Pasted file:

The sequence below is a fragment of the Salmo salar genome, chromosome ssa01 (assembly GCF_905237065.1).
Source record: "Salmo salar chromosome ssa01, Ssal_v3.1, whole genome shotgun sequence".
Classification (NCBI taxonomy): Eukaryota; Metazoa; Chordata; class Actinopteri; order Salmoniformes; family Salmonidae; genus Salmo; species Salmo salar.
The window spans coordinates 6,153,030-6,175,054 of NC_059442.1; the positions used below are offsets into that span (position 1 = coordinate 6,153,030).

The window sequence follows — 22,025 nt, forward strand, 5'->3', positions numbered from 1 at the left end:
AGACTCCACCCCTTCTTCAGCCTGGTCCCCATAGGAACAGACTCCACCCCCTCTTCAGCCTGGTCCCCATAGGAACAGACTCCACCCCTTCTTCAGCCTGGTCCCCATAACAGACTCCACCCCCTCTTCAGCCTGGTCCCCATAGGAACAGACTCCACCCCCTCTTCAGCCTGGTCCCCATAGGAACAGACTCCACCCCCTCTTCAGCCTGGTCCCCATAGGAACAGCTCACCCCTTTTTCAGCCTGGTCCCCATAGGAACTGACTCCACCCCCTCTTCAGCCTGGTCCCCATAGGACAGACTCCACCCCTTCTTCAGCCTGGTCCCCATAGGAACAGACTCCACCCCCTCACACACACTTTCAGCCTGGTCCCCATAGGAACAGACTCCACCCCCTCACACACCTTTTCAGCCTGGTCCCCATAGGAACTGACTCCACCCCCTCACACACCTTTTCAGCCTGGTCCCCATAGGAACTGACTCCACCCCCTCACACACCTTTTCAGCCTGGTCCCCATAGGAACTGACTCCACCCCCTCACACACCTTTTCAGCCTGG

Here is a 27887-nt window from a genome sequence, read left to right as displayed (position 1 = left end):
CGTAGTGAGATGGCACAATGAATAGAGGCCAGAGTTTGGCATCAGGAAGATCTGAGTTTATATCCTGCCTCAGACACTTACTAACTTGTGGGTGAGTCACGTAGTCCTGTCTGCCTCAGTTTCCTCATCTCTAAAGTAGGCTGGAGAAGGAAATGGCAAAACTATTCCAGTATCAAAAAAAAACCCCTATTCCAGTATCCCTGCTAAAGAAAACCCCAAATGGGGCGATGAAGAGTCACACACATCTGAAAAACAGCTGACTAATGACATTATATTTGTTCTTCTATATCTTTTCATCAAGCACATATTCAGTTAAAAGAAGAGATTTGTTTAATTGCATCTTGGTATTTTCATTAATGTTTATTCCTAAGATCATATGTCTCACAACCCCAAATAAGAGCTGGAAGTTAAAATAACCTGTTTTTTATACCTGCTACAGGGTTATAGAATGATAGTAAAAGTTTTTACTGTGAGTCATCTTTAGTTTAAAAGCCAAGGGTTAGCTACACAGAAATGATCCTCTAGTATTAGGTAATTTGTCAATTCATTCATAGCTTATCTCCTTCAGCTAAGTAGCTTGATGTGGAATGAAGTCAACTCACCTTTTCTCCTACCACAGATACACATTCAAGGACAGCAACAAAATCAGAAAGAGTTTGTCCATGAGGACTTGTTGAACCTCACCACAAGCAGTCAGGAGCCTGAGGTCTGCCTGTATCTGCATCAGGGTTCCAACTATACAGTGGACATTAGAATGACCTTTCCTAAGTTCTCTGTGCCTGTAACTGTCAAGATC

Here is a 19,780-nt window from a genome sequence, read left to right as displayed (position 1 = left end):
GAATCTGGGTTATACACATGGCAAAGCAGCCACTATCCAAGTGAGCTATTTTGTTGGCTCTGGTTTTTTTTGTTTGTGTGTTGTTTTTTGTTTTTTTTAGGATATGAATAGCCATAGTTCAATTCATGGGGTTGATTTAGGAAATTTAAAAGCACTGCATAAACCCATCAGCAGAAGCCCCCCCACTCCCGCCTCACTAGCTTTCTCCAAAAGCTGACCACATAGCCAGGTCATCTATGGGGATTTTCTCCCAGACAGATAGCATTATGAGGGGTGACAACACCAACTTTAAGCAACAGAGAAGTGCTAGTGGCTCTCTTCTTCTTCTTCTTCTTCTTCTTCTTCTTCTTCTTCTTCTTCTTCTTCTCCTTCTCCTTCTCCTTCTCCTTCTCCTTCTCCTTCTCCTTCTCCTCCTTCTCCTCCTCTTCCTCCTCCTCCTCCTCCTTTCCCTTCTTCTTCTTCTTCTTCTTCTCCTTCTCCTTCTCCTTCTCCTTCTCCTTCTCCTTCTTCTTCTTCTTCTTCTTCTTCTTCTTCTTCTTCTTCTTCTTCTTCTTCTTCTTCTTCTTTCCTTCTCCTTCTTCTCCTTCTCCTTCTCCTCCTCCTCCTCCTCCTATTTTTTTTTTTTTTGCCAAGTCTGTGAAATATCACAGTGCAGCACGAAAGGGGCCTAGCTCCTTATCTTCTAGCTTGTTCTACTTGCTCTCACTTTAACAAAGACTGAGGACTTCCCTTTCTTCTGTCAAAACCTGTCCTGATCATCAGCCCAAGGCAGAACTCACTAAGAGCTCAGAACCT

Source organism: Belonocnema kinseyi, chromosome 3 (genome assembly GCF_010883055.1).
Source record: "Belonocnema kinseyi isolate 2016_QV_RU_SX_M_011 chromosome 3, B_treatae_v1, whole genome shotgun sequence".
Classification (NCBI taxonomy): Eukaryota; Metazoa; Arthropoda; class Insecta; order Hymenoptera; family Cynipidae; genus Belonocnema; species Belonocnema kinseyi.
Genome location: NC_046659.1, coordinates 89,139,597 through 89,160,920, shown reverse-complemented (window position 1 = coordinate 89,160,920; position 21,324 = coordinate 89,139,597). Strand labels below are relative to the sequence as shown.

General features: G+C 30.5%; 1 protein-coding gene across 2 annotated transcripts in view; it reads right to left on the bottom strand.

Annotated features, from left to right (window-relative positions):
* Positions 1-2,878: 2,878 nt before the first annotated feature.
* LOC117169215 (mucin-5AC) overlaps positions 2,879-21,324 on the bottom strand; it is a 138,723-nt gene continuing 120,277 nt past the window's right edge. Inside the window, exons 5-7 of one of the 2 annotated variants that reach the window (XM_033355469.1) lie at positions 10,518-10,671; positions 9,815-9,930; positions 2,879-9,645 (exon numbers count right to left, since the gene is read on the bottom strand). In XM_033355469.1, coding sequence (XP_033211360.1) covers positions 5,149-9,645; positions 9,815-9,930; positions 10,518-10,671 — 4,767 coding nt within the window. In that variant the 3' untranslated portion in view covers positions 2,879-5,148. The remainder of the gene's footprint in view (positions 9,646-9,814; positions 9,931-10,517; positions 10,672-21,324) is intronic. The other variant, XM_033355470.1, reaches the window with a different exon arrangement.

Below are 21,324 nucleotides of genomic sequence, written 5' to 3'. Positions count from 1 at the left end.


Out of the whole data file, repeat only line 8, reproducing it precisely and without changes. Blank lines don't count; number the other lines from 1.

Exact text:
CGTAGTGAGATGGCACAATGAATAGAGGCCAGAGTTTGGCATCAGGAAGATCTGAGTTTATATCCTGCCTCAGACACTTACTAACTTGTGGGTGAGTCACGTAGTCCTGTCTGCCTCAGTTTCCTCATCTCTAAAGTAGGCTGGAGAAGGAAATGGCAAAACTATTCCAGTATCAAAAAAAAACCCCTATTCCAGTATCCCTGCTAAAGAAAACCCCAAATGGGGCGATGAAGAGTCACACACATCTGAAAAACAGCTGACTAATGACATTATATTTGTTCTTCTATATCTTTTCATCAAGCACATATTCAGTTAAAAGAAGAGATTTGTTTAATTGCATCTTGGTATTTTCATTAATGTTTATTCCTAAGATCATATGTCTCACAACCCCAAATAAGAGCTGGAAGTTAAAATAACCTGTTTTTTATACCTGCTACAGGGTTATAGAATGATAGTAAAAGTTTTTACTGTGAGTCATCTTTAGTTTAAAAGCCAAGGGTTAGCTACACAGAAATGATCCTCTAGTATTAGGTAATTTGTCAATTCATTCATAGCTTATCTCCTTCAGCTAAGTAGCTTGATGTGGAATGAAGTCAACTCACCTTTTCTCCTACCACAGATACACATTCAAGGACAGCAACAAAATCAGAAAGAGTTTGTCCATGAGGACTTGTTGAACCTCACCACAAGCAGTCAGGAGCCTGAGGTCTGCCTGTATCTGCATCAGGGTTCCAACTATACAGTGGACATTAGAATGACCTTTCCTAAGTTCTCTGTGCCTGTAACTGTCAAGATC